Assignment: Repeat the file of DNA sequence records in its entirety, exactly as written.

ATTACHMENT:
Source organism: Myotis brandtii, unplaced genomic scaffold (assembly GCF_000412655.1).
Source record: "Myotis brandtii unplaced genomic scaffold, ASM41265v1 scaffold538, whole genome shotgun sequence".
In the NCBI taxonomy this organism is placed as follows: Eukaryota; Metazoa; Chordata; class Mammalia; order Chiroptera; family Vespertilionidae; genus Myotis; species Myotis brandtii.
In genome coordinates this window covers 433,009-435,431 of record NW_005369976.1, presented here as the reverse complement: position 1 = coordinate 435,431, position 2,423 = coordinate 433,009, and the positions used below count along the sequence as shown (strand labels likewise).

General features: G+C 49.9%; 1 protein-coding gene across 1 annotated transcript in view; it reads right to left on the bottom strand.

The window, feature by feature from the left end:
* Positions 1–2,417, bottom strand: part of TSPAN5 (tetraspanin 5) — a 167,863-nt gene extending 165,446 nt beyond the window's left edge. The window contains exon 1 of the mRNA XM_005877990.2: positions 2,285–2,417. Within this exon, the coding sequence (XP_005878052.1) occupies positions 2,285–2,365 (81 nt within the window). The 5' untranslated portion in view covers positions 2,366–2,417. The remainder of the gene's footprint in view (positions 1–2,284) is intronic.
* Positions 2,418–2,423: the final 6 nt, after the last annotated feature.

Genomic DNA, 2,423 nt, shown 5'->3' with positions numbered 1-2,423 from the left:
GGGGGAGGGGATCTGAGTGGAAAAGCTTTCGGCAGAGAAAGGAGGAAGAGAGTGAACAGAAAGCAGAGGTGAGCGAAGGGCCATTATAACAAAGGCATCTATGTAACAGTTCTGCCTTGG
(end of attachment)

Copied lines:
Source organism: Myotis brandtii, unplaced genomic scaffold (assembly GCF_000412655.1).
Source record: "Myotis brandtii unplaced genomic scaffold, ASM41265v1 scaffold538, whole genome shotgun sequence".
In the NCBI taxonomy this organism is placed as follows: Eukaryota; Metazoa; Chordata; class Mammalia; order Chiroptera; family Vespertilionidae; genus Myotis; species Myotis brandtii.
In genome coordinates this window covers 433,009-435,431 of record NW_005369976.1, presented here as the reverse complement: position 1 = coordinate 435,431, position 2,423 = coordinate 433,009, and the positions used below count along the sequence as shown (strand labels likewise).

General features: G+C 49.9%; 1 protein-coding gene across 1 annotated transcript in view; it reads right to left on the bottom strand.

The window, feature by feature from the left end:
* Positions 1–2,417, bottom strand: part of TSPAN5 (tetraspanin 5) — a 167,863-nt gene extending 165,446 nt beyond the window's left edge. The window contains exon 1 of the mRNA XM_005877990.2: positions 2,285–2,417. Within this exon, the coding sequence (XP_005878052.1) occupies positions 2,285–2,365 (81 nt within the window). The 5' untranslated portion in view covers positions 2,366–2,417. The remainder of the gene's footprint in view (positions 1–2,284) is intronic.
* Positions 2,418–2,423: the final 6 nt, after the last annotated feature.

Genomic DNA, 2,423 nt, shown 5'->3' with positions numbered 1-2,423 from the left:
GGGGGAGGGGATCTGAGTGGAAAAGCTTTCGGCAGAGAAAGGAGGAAGAGAGTGAACAGAAAGCAGAGGTGAGCGAAGGGCCATTATAACAAAGGCATCTATGTAACAGTTCTGCCTTGG